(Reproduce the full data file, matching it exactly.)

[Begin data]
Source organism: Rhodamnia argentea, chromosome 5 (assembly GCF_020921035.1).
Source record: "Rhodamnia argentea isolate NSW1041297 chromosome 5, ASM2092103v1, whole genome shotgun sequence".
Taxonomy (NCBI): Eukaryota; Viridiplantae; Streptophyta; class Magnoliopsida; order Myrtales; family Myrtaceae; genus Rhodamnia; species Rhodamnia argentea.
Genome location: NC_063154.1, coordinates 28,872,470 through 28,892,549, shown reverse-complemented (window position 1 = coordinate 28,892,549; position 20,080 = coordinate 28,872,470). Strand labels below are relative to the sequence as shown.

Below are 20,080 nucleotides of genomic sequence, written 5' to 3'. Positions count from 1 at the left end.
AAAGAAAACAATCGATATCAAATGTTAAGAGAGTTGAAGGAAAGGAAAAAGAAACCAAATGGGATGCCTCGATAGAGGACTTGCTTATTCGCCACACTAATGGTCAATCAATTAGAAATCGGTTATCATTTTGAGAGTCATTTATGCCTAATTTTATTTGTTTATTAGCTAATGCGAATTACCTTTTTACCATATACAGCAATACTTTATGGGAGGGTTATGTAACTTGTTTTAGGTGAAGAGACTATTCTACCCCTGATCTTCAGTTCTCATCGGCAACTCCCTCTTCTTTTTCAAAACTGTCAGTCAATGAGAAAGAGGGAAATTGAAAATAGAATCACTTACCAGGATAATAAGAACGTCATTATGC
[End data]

Source organism: Rhodamnia argentea, chromosome 5 (assembly GCF_020921035.1).
Source record: "Rhodamnia argentea isolate NSW1041297 chromosome 5, ASM2092103v1, whole genome shotgun sequence".
Taxonomy (NCBI): Eukaryota; Viridiplantae; Streptophyta; class Magnoliopsida; order Myrtales; family Myrtaceae; genus Rhodamnia; species Rhodamnia argentea.
Genome location: NC_063154.1, coordinates 28,872,470 through 28,892,549, shown reverse-complemented (window position 1 = coordinate 28,892,549; position 20,080 = coordinate 28,872,470). Strand labels below are relative to the sequence as shown.

Below are 20,080 nucleotides of genomic sequence, written 5' to 3'. Positions count from 1 at the left end.
AAAGAAAACAATCGATATCAAATGTTAAGAGAGTTGAAGGAAAGGAAAAAGAAACCAAATGGGATGCCTCGATAGAGGACTTGCTTATTCGCCACACTAATGGTCAATCAATTAGAAATCGGTTATCATTTTGAGAGTCATTTATGCCTAATTTTATTTGTTTATTAGCTAATGCGAATTACCTTTTTACCATATACAGCAATACTTTATGGGAGGGTTATGTAACTTGTTTTAGGTGAAGAGACTATTCTACCCCTGATCTTCAGTTCTCATCGGCAACTCCCTCTTCTTTTTCAAAACTGTCAGTCAATGAGAAAGAGGGAAATTGAAAATAGAATCACTTACCAGGATAATAAGAACGTCATTATGC